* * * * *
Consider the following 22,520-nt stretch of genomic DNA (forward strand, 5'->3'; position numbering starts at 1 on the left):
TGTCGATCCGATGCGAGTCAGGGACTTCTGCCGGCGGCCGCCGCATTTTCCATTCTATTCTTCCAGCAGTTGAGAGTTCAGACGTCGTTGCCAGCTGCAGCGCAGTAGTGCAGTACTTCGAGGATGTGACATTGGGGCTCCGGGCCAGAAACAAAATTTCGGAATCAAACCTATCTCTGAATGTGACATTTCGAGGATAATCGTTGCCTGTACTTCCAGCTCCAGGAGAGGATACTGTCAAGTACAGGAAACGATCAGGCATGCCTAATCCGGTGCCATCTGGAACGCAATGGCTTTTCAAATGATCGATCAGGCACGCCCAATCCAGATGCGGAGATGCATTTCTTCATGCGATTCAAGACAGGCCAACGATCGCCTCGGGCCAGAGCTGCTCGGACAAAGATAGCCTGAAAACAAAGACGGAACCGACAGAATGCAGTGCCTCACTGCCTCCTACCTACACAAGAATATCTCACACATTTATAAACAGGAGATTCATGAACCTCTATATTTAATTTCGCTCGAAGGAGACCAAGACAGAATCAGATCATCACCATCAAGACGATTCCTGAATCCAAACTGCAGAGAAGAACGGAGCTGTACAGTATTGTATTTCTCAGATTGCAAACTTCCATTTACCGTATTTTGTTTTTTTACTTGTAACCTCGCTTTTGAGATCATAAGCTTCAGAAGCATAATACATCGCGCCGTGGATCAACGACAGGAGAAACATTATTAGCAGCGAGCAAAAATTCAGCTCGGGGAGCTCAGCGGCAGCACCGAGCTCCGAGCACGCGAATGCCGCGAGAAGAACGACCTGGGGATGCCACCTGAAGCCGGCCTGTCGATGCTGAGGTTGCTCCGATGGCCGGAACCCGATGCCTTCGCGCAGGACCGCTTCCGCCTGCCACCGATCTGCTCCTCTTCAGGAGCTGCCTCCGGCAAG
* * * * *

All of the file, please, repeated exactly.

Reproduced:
Consider the following 22,520-nt stretch of genomic DNA (forward strand, 5'->3'; position numbering starts at 1 on the left):
TGTCGATCCGATGCGAGTCAGGGACTTCTGCCGGCGGCCGCCGCATTTTCCATTCTATTCTTCCAGCAGTTGAGAGTTCAGACGTCGTTGCCAGCTGCAGCGCAGTAGTGCAGTACTTCGAGGATGTGACATTGGGGCTCCGGGCCAGAAACAAAATTTCGGAATCAAACCTATCTCTGAATGTGACATTTCGAGGATAATCGTTGCCTGTACTTCCAGCTCCAGGAGAGGATACTGTCAAGTACAGGAAACGATCAGGCATGCCTAATCCGGTGCCATCTGGAACGCAATGGCTTTTCAAATGATCGATCAGGCACGCCCAATCCAGATGCGGAGATGCATTTCTTCATGCGATTCAAGACAGGCCAACGATCGCCTCGGGCCAGAGCTGCTCGGACAAAGATAGCCTGAAAACAAAGACGGAACCGACAGAATGCAGTGCCTCACTGCCTCCTACCTACACAAGAATATCTCACACATTTATAAACAGGAGATTCATGAACCTCTATATTTAATTTCGCTCGAAGGAGACCAAGACAGAATCAGATCATCACCATCAAGACGATTCCTGAATCCAAACTGCAGAGAAGAACGGAGCTGTACAGTATTGTATTTCTCAGATTGCAAACTTCCATTTACCGTATTTTGTTTTTTTACTTGTAACCTCGCTTTTGAGATCATAAGCTTCAGAAGCATAATACATCGCGCCGTGGATCAACGACAGGAGAAACATTATTAGCAGCGAGCAAAAATTCAGCTCGGGGAGCTCAGCGGCAGCACCGAGCTCCGAGCACGCGAATGCCGCGAGAAGAACGACCTGGGGATGCCACCTGAAGCCGGCCTGTCGATGCTGAGGTTGCTCCGATGGCCGGAACCCGATGCCTTCGCGCAGGACCGCTTCCGCCTGCCACCGATCTGCTCCTCTTCAGGAGCTGCCTCCGGCAAG